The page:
Attention: This site does not support the current version of your web browser. To get the best possible experience using our website we recommend that you upgrade to a newer version or install another browser

Skip main navigation

A sketch of Judge Anderson Crenshaw

Journal Article
English
p. 301-305

Notes

To view a digital version of this article click here.

Biographical information of Anderson Crenshaw, son of Charles and Eunice (White) Crenshaw. He was born in 1786 in Newberry, South Carolina. Anderson graduated from South Carolina College in 1806. He was the first graduate of that institution. He studied law with Judge Abraham Nott, was admitted to the bar in 1809, and settled in Newberry to practice law. In 1812 he was elected to the legislature of South Carolina. He married Mary Chiles, daughter of Thomas Chiles, in 1815. In 1819 he settled in Cahaba, Alabama and in 1821 he was elected judge. In 1822 he moved to Butler County, Alabama. He served on the supreme court until 1832, then as circuit judge until 1839 when he was elected chancellor of the court of chancery. He was elected a second time in 1844. Anderson Crenshaw died in 1847.

Includes bibliographical references.

Subjects

Surname Subjects

Copies

Call Number
Location
Collection/Shelf
Availability
Call Number
{{copy.call_number}}
Collection/Shelf
{{copy.collection}} {{copy.shelf}} High Density: {{copy.hd_shelf}}, {{copy.hd_shelfmark}}
Availability
{{copy.availability}}

Film/Digital Notes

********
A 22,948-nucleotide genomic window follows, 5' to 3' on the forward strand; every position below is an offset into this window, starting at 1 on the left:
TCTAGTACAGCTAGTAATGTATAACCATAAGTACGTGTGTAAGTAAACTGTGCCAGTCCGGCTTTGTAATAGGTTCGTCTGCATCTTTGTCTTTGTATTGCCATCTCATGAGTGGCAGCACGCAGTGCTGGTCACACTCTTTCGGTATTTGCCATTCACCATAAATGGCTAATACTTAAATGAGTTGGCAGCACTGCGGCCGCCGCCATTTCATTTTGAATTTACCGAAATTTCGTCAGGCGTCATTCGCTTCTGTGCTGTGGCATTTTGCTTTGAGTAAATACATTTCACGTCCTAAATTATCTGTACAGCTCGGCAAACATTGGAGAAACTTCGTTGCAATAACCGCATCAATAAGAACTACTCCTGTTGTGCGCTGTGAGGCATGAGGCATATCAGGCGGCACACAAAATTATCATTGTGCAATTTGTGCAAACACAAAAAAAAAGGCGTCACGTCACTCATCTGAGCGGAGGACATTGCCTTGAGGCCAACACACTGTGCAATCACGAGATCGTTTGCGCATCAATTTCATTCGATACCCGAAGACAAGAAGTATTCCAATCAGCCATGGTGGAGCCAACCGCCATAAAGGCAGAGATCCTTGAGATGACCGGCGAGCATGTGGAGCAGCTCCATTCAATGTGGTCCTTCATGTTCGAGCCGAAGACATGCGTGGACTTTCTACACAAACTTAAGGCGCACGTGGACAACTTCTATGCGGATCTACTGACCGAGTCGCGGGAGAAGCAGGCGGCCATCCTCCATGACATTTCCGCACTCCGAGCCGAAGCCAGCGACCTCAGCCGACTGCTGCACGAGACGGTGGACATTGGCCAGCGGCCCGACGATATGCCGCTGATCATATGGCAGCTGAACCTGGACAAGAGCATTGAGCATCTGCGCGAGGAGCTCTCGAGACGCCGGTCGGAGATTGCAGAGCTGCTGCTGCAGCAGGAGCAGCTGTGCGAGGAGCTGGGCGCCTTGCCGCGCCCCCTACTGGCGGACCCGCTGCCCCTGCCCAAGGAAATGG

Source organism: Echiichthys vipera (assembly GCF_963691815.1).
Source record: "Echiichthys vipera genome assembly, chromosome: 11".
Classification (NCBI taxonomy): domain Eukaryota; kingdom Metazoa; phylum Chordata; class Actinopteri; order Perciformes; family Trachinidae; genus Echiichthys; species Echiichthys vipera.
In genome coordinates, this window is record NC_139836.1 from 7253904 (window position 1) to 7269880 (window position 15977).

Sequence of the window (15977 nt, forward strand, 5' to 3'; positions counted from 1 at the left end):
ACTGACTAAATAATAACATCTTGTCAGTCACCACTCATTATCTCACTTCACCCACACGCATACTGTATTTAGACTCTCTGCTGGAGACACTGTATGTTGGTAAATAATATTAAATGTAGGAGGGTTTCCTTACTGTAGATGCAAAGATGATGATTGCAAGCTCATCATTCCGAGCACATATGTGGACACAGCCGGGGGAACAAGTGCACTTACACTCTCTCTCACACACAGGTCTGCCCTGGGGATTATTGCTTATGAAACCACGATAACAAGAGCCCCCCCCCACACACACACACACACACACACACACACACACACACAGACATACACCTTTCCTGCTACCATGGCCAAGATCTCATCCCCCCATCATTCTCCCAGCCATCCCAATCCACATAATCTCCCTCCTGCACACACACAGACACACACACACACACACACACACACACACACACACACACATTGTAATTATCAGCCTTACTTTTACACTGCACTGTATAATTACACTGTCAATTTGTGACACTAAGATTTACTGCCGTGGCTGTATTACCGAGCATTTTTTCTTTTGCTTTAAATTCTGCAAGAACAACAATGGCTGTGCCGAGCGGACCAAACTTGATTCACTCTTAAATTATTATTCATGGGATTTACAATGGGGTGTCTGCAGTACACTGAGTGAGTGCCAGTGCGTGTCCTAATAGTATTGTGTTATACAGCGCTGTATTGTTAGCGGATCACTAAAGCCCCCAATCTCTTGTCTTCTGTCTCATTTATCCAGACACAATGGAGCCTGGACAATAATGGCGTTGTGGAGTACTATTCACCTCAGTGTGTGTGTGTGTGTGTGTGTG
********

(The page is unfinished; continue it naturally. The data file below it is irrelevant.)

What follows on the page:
(This family history center has {{filtered_film_count}} of {{total_film_count}} films/fiche.)
Note
Location
Collection/Shelf
Film
DGS
Format
Note
{{copy.text}}
Collection/Shelf
{{copy.geo_collection}} {{copy.shelf}}
Film

{{copy.items}}
DGS
 
Format
This item is available on microfilm at this family history center.

Part of

Transactions of the Alabama Historical Society - v. 4 (1899-1903)

About this record

This screen shows the complete catalog entry of the title you selected.

The Film/Digital Notes contain a description of the microfilm or microfiche numbers. Some family history centers and libraries maintain collections of previously loaned microfilms or microfiche. A camera icon indicates items that are digitally available online.

Generally, catalog entries are written in the same language as the original record they describe.

Reasons why microfilms may not yet be available digitally on FamilySearch.org include:

  • The microfilm may be scheduled for future scanning.
  • The microfilm may have been scanned, but have a contractual, data privacy, or other restriction preventing access. FamilySearch makes every effort to enable access dependent on decisions of record custodians and applicable laws.

Errors?

Please report any problems with this record. If there is a note indicating that it is a preliminary description, corrections may not be made until later.

Thank you!

We will use this information to improve our records.

x

Select a language